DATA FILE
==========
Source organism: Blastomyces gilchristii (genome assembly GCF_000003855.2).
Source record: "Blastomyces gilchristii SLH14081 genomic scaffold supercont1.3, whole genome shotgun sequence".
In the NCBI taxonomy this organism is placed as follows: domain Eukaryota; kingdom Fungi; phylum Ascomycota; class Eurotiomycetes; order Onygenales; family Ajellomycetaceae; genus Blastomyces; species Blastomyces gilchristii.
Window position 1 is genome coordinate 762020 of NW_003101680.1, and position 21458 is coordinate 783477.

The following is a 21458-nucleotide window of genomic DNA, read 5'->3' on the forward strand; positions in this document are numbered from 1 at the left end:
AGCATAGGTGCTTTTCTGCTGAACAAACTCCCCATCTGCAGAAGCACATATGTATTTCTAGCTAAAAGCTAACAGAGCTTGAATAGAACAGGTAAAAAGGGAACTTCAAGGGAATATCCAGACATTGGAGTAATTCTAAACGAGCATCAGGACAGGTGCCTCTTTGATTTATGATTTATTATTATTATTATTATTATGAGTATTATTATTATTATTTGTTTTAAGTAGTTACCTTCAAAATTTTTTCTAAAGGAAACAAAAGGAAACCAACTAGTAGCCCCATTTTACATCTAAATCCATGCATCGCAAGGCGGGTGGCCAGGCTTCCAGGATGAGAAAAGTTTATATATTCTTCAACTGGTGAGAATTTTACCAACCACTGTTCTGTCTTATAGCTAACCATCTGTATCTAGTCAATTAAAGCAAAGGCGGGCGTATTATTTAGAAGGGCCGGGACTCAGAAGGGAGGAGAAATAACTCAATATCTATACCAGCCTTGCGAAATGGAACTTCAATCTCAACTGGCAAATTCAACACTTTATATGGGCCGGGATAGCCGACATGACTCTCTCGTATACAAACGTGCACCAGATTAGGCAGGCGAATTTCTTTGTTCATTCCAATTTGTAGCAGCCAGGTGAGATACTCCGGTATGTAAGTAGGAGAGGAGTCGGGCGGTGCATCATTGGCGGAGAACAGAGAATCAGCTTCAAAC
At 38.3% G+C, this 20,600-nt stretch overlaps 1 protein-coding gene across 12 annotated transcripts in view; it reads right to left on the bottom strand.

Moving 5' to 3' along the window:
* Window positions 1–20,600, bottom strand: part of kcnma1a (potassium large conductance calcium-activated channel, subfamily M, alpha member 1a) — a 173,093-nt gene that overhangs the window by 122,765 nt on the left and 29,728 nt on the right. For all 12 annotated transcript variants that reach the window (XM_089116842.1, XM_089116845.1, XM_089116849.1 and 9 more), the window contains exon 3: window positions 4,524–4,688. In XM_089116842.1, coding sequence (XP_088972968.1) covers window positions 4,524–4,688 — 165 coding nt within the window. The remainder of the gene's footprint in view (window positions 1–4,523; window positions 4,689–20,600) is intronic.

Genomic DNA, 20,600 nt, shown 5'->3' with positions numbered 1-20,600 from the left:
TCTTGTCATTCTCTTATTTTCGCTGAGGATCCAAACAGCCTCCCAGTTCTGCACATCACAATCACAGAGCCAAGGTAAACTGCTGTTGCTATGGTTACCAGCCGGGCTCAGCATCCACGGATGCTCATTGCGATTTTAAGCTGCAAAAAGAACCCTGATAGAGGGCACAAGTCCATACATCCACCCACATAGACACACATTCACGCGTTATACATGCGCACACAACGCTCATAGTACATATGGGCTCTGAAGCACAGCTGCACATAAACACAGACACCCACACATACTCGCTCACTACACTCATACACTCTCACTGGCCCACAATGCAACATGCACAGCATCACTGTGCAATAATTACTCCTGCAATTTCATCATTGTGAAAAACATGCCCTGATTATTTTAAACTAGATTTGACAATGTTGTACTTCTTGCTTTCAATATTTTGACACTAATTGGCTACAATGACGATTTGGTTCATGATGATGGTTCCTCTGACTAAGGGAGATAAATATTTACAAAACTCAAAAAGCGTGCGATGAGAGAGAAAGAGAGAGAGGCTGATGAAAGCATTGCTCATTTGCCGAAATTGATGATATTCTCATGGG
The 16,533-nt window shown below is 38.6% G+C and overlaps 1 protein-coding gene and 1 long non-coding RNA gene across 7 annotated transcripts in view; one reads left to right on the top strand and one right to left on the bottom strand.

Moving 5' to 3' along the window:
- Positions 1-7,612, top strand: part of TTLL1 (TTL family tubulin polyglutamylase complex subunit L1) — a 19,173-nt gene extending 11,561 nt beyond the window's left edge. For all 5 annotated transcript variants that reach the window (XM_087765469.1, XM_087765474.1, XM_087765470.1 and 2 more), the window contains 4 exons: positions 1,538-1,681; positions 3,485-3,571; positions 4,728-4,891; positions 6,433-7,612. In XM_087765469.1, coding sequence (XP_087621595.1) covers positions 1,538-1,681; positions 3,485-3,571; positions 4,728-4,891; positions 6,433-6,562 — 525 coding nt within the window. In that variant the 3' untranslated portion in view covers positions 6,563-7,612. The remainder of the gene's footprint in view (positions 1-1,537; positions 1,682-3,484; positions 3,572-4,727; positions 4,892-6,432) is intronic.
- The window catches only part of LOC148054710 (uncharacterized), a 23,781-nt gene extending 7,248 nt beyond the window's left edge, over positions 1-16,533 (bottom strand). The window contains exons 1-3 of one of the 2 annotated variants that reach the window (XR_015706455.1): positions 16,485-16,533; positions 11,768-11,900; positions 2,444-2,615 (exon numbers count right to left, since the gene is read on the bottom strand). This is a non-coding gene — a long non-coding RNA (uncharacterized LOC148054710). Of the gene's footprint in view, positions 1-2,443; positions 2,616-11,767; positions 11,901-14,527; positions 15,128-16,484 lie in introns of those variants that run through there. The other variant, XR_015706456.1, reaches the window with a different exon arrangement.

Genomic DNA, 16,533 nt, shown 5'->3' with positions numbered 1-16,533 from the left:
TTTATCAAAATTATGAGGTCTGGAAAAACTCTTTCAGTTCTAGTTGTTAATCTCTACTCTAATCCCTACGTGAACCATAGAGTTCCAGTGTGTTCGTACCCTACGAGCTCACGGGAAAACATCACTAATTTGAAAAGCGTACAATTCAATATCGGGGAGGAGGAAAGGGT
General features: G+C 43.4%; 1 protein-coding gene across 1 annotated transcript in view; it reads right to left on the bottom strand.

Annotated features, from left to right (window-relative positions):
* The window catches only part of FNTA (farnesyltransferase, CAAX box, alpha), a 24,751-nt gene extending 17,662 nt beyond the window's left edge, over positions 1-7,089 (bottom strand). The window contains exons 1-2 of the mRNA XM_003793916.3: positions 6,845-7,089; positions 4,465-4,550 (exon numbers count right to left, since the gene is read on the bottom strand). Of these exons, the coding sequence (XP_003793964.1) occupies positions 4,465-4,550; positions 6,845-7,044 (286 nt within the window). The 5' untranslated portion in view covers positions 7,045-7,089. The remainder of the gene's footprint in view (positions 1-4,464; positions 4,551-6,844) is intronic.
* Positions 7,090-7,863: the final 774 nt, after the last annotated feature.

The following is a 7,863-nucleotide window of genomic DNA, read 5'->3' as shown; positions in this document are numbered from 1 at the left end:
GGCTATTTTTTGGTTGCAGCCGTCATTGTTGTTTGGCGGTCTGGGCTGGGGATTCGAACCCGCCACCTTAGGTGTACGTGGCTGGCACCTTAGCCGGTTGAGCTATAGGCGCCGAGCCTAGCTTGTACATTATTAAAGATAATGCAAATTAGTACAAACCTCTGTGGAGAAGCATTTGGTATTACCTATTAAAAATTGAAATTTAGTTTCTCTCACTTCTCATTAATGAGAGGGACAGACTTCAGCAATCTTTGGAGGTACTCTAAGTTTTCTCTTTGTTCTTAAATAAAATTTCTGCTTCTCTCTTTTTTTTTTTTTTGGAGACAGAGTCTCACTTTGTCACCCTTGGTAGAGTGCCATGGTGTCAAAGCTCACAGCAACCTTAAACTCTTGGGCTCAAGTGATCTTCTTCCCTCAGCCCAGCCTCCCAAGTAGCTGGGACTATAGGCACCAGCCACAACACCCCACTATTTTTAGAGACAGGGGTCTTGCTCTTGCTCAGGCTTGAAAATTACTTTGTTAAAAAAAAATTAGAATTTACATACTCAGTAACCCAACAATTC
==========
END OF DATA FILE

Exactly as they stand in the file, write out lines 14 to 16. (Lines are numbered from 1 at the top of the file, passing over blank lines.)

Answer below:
- Positions 1-7,612, top strand: part of TTLL1 (TTL family tubulin polyglutamylase complex subunit L1) — a 19,173-nt gene extending 11,561 nt beyond the window's left edge. For all 5 annotated transcript variants that reach the window (XM_087765469.1, XM_087765474.1, XM_087765470.1 and 2 more), the window contains 4 exons: positions 1,538-1,681; positions 3,485-3,571; positions 4,728-4,891; positions 6,433-7,612. In XM_087765469.1, coding sequence (XP_087621595.1) covers positions 1,538-1,681; positions 3,485-3,571; positions 4,728-4,891; positions 6,433-6,562 — 525 coding nt within the window. In that variant the 3' untranslated portion in view covers positions 6,563-7,612. The remainder of the gene's footprint in view (positions 1-1,537; positions 1,682-3,484; positions 3,572-4,727; positions 4,892-6,432) is intronic.
- The window catches only part of LOC148054710 (uncharacterized), a 23,781-nt gene extending 7,248 nt beyond the window's left edge, over positions 1-16,533 (bottom strand). The window contains exons 1-3 of one of the 2 annotated variants that reach the window (XR_015706455.1): positions 16,485-16,533; positions 11,768-11,900; positions 2,444-2,615 (exon numbers count right to left, since the gene is read on the bottom strand). This is a non-coding gene — a long non-coding RNA (uncharacterized LOC148054710). Of the gene's footprint in view, positions 1-2,443; positions 2,616-11,767; positions 11,901-14,527; positions 15,128-16,484 lie in introns of those variants that run through there. The other variant, XR_015706456.1, reaches the window with a different exon arrangement.

Genomic DNA, 16,533 nt, shown 5'->3' with positions numbered 1-16,533 from the left: